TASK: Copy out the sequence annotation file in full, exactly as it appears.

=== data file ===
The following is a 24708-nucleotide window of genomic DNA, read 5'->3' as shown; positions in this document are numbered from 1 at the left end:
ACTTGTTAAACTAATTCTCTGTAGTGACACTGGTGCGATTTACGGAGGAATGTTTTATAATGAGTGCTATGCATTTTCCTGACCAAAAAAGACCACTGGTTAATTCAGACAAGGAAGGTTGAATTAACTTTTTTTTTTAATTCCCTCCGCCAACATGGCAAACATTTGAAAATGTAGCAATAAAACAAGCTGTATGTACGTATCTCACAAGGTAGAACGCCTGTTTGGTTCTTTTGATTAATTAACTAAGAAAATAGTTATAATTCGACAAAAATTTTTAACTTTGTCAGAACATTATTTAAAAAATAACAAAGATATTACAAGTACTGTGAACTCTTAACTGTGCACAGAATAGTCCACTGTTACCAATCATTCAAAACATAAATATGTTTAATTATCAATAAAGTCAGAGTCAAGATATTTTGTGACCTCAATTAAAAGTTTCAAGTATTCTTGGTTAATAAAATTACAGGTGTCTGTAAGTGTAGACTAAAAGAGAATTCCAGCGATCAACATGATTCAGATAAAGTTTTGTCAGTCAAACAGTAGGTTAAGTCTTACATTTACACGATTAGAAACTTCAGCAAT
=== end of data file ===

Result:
The following is a 24708-nucleotide window of genomic DNA, read 5'->3' as shown; positions in this document are numbered from 1 at the left end:
ACTTGTTAAACTAATTCTCTGTAGTGACACTGGTGCGATTTACGGAGGAATGTTTTATAATGAGTGCTATGCATTTTCCTGACCAAAAAAGACCACTGGTTAATTCAGACAAGGAAGGTTGAATTAACTTTTTTTTTTAATTCCCTCCGCCAACATGGCAAACATTTGAAAATGTAGCAATAAAACAAGCTGTATGTACGTATCTCACAAGGTAGAACGCCTGTTTGGTTCTTTTGATTAATTAACTAAGAAAATAGTTATAATTCGACAAAAATTTTTAACTTTGTCAGAACATTATTTAAAAAATAACAAAGATATTACAAGTACTGTGAACTCTTAACTGTGCACAGAATAGTCCACTGTTACCAATCATTCAAAACATAAATATGTTTAATTATCAATAAAGTCAGAGTCAAGATATTTTGTGACCTCAATTAAAAGTTTCAAGTATTCTTGGTTAATAAAATTACAGGTGTCTGTAAGTGTAGACTAAAAGAGAATTCCAGCGATCAACATGATTCAGATAAAGTTTTGTCAGTCAAACAGTAGGTTAAGTCTTACATTTACACGATTAGAAACTTCAGCAAT